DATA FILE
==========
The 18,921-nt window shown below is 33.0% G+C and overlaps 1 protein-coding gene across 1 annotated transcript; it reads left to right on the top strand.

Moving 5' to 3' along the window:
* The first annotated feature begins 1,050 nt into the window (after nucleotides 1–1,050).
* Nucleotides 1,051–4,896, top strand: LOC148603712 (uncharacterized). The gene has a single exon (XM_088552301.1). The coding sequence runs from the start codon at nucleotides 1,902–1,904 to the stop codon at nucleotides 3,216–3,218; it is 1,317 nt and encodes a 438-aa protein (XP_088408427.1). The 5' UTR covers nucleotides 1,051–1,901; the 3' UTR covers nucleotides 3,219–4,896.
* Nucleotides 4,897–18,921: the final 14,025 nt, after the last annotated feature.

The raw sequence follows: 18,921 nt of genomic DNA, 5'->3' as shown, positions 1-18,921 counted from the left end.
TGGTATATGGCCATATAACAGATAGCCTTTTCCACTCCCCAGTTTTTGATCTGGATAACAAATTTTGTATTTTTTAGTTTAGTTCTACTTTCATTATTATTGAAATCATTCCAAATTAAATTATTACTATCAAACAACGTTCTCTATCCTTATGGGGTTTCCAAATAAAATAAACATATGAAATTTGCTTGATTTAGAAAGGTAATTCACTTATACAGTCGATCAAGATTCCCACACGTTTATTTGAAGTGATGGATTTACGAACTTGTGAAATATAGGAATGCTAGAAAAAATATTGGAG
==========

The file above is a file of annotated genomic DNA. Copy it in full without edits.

The 18,921-nt window shown below is 33.0% G+C and overlaps 1 protein-coding gene across 1 annotated transcript; it reads left to right on the top strand.

Moving 5' to 3' along the window:
* The first annotated feature begins 1,050 nt into the window (after nucleotides 1–1,050).
* Nucleotides 1,051–4,896, top strand: LOC148603712 (uncharacterized). The gene has a single exon (XM_088552301.1). The coding sequence runs from the start codon at nucleotides 1,902–1,904 to the stop codon at nucleotides 3,216–3,218; it is 1,317 nt and encodes a 438-aa protein (XP_088408427.1). The 5' UTR covers nucleotides 1,051–1,901; the 3' UTR covers nucleotides 3,219–4,896.
* Nucleotides 4,897–18,921: the final 14,025 nt, after the last annotated feature.

The raw sequence follows: 18,921 nt of genomic DNA, 5'->3' as shown, positions 1-18,921 counted from the left end.
TGGTATATGGCCATATAACAGATAGCCTTTTCCACTCCCCAGTTTTTGATCTGGATAACAAATTTTGTATTTTTTAGTTTAGTTCTACTTTCATTATTATTGAAATCATTCCAAATTAAATTATTACTATCAAACAACGTTCTCTATCCTTATGGGGTTTCCAAATAAAATAAACATATGAAATTTGCTTGATTTAGAAAGGTAATTCACTTATACAGTCGATCAAGATTCCCACACGTTTATTTGAAGTGATGGATTTACGAACTTGTGAAATATAGGAATGCTAGAAAAAATATTGGAG